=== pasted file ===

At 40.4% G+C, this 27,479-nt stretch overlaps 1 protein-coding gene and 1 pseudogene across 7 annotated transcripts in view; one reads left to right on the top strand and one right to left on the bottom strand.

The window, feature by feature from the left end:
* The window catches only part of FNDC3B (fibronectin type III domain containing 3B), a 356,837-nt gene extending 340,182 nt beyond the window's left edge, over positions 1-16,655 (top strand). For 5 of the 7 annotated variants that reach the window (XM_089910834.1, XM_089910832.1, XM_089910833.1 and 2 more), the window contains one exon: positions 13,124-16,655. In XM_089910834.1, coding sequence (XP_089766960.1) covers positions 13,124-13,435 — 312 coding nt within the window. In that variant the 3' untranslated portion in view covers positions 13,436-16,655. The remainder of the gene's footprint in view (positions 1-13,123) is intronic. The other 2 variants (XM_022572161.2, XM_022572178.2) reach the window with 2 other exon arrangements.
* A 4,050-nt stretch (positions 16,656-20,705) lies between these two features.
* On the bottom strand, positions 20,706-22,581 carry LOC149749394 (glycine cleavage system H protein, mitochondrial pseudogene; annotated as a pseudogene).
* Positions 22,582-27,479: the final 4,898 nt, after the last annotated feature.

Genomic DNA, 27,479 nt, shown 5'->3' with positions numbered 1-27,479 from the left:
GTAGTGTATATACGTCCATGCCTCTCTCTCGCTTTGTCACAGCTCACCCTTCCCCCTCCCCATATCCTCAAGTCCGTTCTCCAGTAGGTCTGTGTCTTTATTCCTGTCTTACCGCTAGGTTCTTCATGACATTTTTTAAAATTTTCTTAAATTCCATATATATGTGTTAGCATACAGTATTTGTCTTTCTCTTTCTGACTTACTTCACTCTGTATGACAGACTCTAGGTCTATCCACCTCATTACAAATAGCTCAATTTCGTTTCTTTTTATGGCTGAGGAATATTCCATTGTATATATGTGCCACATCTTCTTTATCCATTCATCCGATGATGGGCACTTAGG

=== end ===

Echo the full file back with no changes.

At 40.4% G+C, this 27,479-nt stretch overlaps 1 protein-coding gene and 1 pseudogene across 7 annotated transcripts in view; one reads left to right on the top strand and one right to left on the bottom strand.

The window, feature by feature from the left end:
* The window catches only part of FNDC3B (fibronectin type III domain containing 3B), a 356,837-nt gene extending 340,182 nt beyond the window's left edge, over positions 1-16,655 (top strand). For 5 of the 7 annotated variants that reach the window (XM_089910834.1, XM_089910832.1, XM_089910833.1 and 2 more), the window contains one exon: positions 13,124-16,655. In XM_089910834.1, coding sequence (XP_089766960.1) covers positions 13,124-13,435 — 312 coding nt within the window. In that variant the 3' untranslated portion in view covers positions 13,436-16,655. The remainder of the gene's footprint in view (positions 1-13,123) is intronic. The other 2 variants (XM_022572161.2, XM_022572178.2) reach the window with 2 other exon arrangements.
* A 4,050-nt stretch (positions 16,656-20,705) lies between these two features.
* On the bottom strand, positions 20,706-22,581 carry LOC149749394 (glycine cleavage system H protein, mitochondrial pseudogene; annotated as a pseudogene).
* Positions 22,582-27,479: the final 4,898 nt, after the last annotated feature.

Genomic DNA, 27,479 nt, shown 5'->3' with positions numbered 1-27,479 from the left:
GTAGTGTATATACGTCCATGCCTCTCTCTCGCTTTGTCACAGCTCACCCTTCCCCCTCCCCATATCCTCAAGTCCGTTCTCCAGTAGGTCTGTGTCTTTATTCCTGTCTTACCGCTAGGTTCTTCATGACATTTTTTAAAATTTTCTTAAATTCCATATATATGTGTTAGCATACAGTATTTGTCTTTCTCTTTCTGACTTACTTCACTCTGTATGACAGACTCTAGGTCTATCCACCTCATTACAAATAGCTCAATTTCGTTTCTTTTTATGGCTGAGGAATATTCCATTGTATATATGTGCCACATCTTCTTTATCCATTCATCCGATGATGGGCACTTAGG